1. Hi Clarie, Great concept and I think it makes a lot of sense to build this out as a timeline. As you start to work through your sources and images to include, I think it will be important to think through the overarching story/argument you want to make and how you can draw that out from what parts of the texts you focus in on and how you interpret them in the timeline. In good news, it’s clear that you’ve both already got a good handle on the sources to work with, the historiography and broader questions you are interested in, and the tool you plan to work in.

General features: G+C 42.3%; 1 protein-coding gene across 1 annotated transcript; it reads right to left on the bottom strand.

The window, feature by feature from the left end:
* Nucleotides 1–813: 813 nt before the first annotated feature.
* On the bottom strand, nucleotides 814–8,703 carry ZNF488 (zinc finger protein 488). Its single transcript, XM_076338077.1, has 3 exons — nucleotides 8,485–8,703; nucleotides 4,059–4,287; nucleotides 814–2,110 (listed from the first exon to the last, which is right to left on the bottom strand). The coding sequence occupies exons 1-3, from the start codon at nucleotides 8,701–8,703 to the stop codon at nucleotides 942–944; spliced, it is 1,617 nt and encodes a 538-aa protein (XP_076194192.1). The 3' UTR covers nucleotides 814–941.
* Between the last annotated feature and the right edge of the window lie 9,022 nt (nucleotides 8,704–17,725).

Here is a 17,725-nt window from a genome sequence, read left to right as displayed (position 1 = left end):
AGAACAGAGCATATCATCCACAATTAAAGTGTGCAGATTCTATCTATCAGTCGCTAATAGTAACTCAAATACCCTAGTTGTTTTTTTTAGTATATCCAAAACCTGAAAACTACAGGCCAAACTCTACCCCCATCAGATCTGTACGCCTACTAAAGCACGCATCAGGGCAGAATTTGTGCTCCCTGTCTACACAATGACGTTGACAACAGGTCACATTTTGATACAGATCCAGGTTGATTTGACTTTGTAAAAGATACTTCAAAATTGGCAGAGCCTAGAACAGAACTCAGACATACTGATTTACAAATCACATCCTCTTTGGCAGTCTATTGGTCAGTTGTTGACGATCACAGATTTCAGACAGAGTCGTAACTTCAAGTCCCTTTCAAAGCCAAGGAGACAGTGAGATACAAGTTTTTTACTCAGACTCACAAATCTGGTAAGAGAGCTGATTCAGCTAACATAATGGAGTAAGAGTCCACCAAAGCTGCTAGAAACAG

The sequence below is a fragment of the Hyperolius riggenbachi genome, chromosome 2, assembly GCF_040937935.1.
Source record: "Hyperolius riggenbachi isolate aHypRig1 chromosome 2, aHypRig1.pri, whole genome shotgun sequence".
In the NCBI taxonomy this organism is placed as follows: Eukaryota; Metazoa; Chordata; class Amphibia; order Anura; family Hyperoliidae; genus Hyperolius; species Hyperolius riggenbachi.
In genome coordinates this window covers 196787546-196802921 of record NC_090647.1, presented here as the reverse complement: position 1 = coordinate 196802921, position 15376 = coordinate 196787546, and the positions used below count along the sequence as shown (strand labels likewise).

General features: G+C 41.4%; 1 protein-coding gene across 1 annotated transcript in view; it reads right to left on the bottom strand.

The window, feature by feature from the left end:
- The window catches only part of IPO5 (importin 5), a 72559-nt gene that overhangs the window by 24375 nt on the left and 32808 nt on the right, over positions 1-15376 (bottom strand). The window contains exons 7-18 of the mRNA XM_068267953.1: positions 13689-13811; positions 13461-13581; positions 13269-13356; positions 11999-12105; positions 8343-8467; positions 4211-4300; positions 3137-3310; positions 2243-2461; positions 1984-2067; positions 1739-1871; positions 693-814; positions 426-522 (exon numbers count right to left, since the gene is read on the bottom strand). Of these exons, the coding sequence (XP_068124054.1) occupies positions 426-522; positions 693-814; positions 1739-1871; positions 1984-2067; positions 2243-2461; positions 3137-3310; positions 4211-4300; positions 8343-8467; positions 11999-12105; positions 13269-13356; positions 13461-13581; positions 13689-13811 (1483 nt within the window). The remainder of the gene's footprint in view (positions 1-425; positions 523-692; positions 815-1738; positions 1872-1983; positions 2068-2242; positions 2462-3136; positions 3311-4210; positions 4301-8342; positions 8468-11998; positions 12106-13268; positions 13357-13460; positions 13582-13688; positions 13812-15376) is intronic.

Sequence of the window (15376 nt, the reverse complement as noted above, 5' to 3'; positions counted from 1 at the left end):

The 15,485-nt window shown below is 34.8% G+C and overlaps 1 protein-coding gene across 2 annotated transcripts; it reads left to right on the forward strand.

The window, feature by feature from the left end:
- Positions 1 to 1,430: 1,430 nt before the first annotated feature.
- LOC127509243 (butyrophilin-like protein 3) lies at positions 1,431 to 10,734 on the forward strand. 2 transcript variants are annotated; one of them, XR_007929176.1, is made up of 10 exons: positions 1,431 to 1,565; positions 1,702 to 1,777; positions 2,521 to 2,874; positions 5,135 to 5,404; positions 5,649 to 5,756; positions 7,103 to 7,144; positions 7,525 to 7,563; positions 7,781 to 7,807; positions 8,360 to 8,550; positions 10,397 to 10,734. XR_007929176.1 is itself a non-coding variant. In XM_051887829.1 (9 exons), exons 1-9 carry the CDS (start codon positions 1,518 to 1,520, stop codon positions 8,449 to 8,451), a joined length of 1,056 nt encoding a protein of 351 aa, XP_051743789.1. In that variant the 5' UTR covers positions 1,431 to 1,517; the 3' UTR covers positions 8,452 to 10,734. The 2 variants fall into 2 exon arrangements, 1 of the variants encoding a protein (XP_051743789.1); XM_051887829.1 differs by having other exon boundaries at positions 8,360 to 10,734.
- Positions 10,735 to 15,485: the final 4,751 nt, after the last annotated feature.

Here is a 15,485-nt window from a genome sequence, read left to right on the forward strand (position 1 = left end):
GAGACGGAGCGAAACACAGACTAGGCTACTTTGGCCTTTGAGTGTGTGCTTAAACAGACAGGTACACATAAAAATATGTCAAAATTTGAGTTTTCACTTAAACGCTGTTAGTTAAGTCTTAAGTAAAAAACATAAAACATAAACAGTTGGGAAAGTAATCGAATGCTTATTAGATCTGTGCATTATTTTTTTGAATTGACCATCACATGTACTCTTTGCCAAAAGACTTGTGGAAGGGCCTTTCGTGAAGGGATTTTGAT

As you work on the project it will also be good to further refine the specific audience you are targeting. As you point out, your audience could be classroom teachers or more broadly as a kind of museum exhibit audience. In either event, the more you can articulate who your intended audience is the better you will be able to get feedback from stakeholders that represent that audience and the more you can think through a communication plan that would address how to get the word out about your resource to them.